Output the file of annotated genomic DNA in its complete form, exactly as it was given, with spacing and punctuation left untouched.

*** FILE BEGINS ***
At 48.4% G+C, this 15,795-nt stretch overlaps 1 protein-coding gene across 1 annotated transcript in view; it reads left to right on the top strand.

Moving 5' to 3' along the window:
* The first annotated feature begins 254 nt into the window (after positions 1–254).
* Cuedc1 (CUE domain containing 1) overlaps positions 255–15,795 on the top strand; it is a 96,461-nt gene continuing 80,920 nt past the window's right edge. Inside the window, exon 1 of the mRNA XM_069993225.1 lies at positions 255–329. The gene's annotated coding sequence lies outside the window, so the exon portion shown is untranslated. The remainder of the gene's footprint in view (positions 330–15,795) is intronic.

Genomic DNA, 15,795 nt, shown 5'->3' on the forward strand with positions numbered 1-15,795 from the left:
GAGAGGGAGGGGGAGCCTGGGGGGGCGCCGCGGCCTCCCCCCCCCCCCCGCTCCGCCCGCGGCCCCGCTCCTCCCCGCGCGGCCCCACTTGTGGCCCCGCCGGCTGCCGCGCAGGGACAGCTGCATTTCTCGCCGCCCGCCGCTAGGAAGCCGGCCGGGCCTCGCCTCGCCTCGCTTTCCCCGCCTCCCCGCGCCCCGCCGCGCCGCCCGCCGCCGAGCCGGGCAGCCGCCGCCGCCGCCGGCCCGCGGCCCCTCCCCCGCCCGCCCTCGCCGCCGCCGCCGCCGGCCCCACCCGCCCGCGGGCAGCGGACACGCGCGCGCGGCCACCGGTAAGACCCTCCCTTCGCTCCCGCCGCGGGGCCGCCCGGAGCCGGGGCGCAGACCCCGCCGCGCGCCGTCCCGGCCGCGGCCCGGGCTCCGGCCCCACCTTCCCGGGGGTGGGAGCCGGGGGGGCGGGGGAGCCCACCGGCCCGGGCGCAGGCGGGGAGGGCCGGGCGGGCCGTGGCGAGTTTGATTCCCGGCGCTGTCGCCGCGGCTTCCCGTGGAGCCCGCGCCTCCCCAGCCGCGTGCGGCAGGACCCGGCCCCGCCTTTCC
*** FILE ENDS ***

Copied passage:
At 48.4% G+C, this 15,795-nt stretch overlaps 1 protein-coding gene across 1 annotated transcript in view; it reads left to right on the top strand.

Moving 5' to 3' along the window:
* The first annotated feature begins 254 nt into the window (after positions 1–254).
* Cuedc1 (CUE domain containing 1) overlaps positions 255–15,795 on the top strand; it is a 96,461-nt gene continuing 80,920 nt past the window's right edge. Inside the window, exon 1 of the mRNA XM_069993225.1 lies at positions 255–329. The gene's annotated coding sequence lies outside the window, so the exon portion shown is untranslated. The remainder of the gene's footprint in view (positions 330–15,795) is intronic.

Genomic DNA, 15,795 nt, shown 5'->3' on the forward strand with positions numbered 1-15,795 from the left:
GAGAGGGAGGGGGAGCCTGGGGGGGCGCCGCGGCCTCCCCCCCCCCCCCGCTCCGCCCGCGGCCCCGCTCCTCCCCGCGCGGCCCCACTTGTGGCCCCGCCGGCTGCCGCGCAGGGACAGCTGCATTTCTCGCCGCCCGCCGCTAGGAAGCCGGCCGGGCCTCGCCTCGCCTCGCTTTCCCCGCCTCCCCGCGCCCCGCCGCGCCGCCCGCCGCCGAGCCGGGCAGCCGCCGCCGCCGCCGGCCCGCGGCCCCTCCCCCGCCCGCCCTCGCCGCCGCCGCCGCCGGCCCCACCCGCCCGCGGGCAGCGGACACGCGCGCGCGGCCACCGGTAAGACCCTCCCTTCGCTCCCGCCGCGGGGCCGCCCGGAGCCGGGGCGCAGACCCCGCCGCGCGCCGTCCCGGCCGCGGCCCGGGCTCCGGCCCCACCTTCCCGGGGGTGGGAGCCGGGGGGGCGGGGGAGCCCACCGGCCCGGGCGCAGGCGGGGAGGGCCGGGCGGGCCGTGGCGAGTTTGATTCCCGGCGCTGTCGCCGCGGCTTCCCGTGGAGCCCGCGCCTCCCCAGCCGCGTGCGGCAGGACCCGGCCCCGCCTTTCC